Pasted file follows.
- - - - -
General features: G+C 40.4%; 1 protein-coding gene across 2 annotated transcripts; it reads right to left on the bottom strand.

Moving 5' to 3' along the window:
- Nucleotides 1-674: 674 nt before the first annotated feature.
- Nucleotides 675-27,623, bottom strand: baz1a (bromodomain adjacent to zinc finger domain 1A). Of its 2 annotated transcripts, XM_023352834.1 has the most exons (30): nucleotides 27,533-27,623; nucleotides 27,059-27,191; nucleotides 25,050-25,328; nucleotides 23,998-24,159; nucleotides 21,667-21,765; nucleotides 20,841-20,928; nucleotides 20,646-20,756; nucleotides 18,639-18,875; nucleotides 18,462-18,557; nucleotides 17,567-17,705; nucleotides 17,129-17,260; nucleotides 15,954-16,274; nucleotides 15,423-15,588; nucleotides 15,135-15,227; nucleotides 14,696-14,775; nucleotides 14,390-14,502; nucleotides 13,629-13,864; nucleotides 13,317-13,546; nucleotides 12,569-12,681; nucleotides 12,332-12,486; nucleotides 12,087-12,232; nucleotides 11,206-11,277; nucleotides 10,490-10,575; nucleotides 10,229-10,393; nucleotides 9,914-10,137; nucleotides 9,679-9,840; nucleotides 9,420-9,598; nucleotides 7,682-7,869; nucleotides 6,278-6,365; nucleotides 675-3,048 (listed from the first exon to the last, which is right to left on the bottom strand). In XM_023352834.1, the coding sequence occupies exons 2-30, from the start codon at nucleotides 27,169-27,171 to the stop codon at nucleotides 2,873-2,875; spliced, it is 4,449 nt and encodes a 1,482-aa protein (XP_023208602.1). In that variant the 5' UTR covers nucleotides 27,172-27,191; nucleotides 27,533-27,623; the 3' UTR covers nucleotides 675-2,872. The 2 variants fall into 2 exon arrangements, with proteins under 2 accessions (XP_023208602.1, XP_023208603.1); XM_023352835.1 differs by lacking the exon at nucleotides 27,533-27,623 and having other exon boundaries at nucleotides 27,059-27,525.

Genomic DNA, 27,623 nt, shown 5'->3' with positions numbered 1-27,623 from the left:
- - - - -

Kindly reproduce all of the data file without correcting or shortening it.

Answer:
General features: G+C 40.4%; 1 protein-coding gene across 2 annotated transcripts; it reads right to left on the bottom strand.

Moving 5' to 3' along the window:
- Nucleotides 1-674: 674 nt before the first annotated feature.
- Nucleotides 675-27,623, bottom strand: baz1a (bromodomain adjacent to zinc finger domain 1A). Of its 2 annotated transcripts, XM_023352834.1 has the most exons (30): nucleotides 27,533-27,623; nucleotides 27,059-27,191; nucleotides 25,050-25,328; nucleotides 23,998-24,159; nucleotides 21,667-21,765; nucleotides 20,841-20,928; nucleotides 20,646-20,756; nucleotides 18,639-18,875; nucleotides 18,462-18,557; nucleotides 17,567-17,705; nucleotides 17,129-17,260; nucleotides 15,954-16,274; nucleotides 15,423-15,588; nucleotides 15,135-15,227; nucleotides 14,696-14,775; nucleotides 14,390-14,502; nucleotides 13,629-13,864; nucleotides 13,317-13,546; nucleotides 12,569-12,681; nucleotides 12,332-12,486; nucleotides 12,087-12,232; nucleotides 11,206-11,277; nucleotides 10,490-10,575; nucleotides 10,229-10,393; nucleotides 9,914-10,137; nucleotides 9,679-9,840; nucleotides 9,420-9,598; nucleotides 7,682-7,869; nucleotides 6,278-6,365; nucleotides 675-3,048 (listed from the first exon to the last, which is right to left on the bottom strand). In XM_023352834.1, the coding sequence occupies exons 2-30, from the start codon at nucleotides 27,169-27,171 to the stop codon at nucleotides 2,873-2,875; spliced, it is 4,449 nt and encodes a 1,482-aa protein (XP_023208602.1). In that variant the 5' UTR covers nucleotides 27,172-27,191; nucleotides 27,533-27,623; the 3' UTR covers nucleotides 675-2,872. The 2 variants fall into 2 exon arrangements, with proteins under 2 accessions (XP_023208602.1, XP_023208603.1); XM_023352835.1 differs by lacking the exon at nucleotides 27,533-27,623 and having other exon boundaries at nucleotides 27,059-27,525.

Genomic DNA, 27,623 nt, shown 5'->3' with positions numbered 1-27,623 from the left: